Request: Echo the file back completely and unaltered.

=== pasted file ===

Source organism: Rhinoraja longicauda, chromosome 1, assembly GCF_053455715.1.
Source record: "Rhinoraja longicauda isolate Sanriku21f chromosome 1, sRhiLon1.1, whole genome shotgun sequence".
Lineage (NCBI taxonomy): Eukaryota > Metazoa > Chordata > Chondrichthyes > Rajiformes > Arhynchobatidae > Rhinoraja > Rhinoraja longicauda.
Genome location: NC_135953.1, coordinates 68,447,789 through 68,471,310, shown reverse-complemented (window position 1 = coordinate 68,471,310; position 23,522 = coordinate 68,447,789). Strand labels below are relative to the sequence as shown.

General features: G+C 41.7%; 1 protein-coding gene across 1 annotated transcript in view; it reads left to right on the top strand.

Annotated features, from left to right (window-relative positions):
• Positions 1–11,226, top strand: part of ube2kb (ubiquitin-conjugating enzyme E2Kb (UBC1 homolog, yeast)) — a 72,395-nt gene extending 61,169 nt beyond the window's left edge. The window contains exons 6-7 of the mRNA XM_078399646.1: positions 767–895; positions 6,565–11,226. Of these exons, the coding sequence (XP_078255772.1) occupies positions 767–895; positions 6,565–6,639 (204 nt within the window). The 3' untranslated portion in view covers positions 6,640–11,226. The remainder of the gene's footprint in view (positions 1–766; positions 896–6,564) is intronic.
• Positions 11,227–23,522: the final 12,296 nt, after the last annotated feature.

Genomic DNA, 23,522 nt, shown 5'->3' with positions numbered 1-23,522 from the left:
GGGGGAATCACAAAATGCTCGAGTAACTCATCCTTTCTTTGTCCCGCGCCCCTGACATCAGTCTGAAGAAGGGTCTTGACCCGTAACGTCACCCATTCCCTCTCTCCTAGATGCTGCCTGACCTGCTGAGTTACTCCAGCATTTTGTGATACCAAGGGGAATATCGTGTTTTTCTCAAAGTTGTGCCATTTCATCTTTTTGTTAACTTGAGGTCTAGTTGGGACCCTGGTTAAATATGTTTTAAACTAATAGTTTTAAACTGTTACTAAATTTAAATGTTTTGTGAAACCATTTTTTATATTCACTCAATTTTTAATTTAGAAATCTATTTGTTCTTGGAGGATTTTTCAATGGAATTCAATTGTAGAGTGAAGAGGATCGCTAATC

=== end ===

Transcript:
Source organism: Rhinoraja longicauda, chromosome 1, assembly GCF_053455715.1.
Source record: "Rhinoraja longicauda isolate Sanriku21f chromosome 1, sRhiLon1.1, whole genome shotgun sequence".
Lineage (NCBI taxonomy): Eukaryota > Metazoa > Chordata > Chondrichthyes > Rajiformes > Arhynchobatidae > Rhinoraja > Rhinoraja longicauda.
Genome location: NC_135953.1, coordinates 68,447,789 through 68,471,310, shown reverse-complemented (window position 1 = coordinate 68,471,310; position 23,522 = coordinate 68,447,789). Strand labels below are relative to the sequence as shown.

General features: G+C 41.7%; 1 protein-coding gene across 1 annotated transcript in view; it reads left to right on the top strand.

Annotated features, from left to right (window-relative positions):
• Positions 1–11,226, top strand: part of ube2kb (ubiquitin-conjugating enzyme E2Kb (UBC1 homolog, yeast)) — a 72,395-nt gene extending 61,169 nt beyond the window's left edge. The window contains exons 6-7 of the mRNA XM_078399646.1: positions 767–895; positions 6,565–11,226. Of these exons, the coding sequence (XP_078255772.1) occupies positions 767–895; positions 6,565–6,639 (204 nt within the window). The 3' untranslated portion in view covers positions 6,640–11,226. The remainder of the gene's footprint in view (positions 1–766; positions 896–6,564) is intronic.
• Positions 11,227–23,522: the final 12,296 nt, after the last annotated feature.

Genomic DNA, 23,522 nt, shown 5'->3' with positions numbered 1-23,522 from the left:
GGGGGAATCACAAAATGCTCGAGTAACTCATCCTTTCTTTGTCCCGCGCCCCTGACATCAGTCTGAAGAAGGGTCTTGACCCGTAACGTCACCCATTCCCTCTCTCCTAGATGCTGCCTGACCTGCTGAGTTACTCCAGCATTTTGTGATACCAAGGGGAATATCGTGTTTTTCTCAAAGTTGTGCCATTTCATCTTTTTGTTAACTTGAGGTCTAGTTGGGACCCTGGTTAAATATGTTTTAAACTAATAGTTTTAAACTGTTACTAAATTTAAATGTTTTGTGAAACCATTTTTTATATTCACTCAATTTTTAATTTAGAAATCTATTTGTTCTTGGAGGATTTTTCAATGGAATTCAATTGTAGAGTGAAGAGGATCGCTAATC